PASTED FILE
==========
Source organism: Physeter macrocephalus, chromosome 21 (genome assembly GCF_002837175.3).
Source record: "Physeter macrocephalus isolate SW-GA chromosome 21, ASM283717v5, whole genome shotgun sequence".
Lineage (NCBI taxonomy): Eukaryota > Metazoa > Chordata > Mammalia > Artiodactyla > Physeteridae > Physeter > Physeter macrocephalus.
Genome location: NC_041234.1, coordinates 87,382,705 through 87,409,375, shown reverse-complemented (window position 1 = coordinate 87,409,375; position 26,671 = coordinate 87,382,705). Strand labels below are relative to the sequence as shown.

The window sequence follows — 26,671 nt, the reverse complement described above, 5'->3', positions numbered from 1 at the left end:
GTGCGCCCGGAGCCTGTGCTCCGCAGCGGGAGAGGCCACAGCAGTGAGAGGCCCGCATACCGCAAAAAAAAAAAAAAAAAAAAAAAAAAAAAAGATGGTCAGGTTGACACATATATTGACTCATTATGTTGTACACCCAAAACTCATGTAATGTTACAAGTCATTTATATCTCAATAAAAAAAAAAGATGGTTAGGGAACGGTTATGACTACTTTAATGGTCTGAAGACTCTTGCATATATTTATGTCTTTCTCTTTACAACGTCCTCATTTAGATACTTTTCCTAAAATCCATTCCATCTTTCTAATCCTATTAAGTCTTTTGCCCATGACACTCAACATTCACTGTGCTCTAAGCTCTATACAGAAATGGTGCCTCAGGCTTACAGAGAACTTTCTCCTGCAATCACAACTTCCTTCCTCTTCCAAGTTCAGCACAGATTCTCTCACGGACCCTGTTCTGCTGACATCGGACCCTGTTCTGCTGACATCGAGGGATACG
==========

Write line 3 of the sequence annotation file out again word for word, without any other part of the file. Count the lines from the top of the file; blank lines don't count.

Lineage (NCBI taxonomy): Eukaryota > Metazoa > Chordata > Mammalia > Artiodactyla > Physeteridae > Physeter > Physeter macrocephalus.